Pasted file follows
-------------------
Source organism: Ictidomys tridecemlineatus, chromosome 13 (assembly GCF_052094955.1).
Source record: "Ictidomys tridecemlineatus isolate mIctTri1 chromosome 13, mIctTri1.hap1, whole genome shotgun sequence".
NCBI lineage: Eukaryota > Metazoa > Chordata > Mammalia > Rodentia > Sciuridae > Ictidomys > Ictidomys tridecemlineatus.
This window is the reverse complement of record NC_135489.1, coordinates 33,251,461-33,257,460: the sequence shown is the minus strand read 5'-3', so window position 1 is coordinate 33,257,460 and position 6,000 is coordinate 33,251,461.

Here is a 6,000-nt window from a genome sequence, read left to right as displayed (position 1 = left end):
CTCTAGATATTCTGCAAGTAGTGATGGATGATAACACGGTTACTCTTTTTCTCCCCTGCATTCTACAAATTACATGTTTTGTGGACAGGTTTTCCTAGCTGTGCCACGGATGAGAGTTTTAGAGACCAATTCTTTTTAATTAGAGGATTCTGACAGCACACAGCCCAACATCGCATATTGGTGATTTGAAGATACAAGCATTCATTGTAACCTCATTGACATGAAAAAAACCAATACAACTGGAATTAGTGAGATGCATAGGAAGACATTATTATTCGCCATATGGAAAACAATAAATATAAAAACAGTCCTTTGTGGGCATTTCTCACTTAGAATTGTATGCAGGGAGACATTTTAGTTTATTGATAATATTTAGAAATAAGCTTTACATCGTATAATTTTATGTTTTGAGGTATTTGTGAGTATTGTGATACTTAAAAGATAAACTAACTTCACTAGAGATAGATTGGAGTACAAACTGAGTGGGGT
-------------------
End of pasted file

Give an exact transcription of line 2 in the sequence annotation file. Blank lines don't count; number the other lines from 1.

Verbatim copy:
Source record: "Ictidomys tridecemlineatus isolate mIctTri1 chromosome 13, mIctTri1.hap1, whole genome shotgun sequence".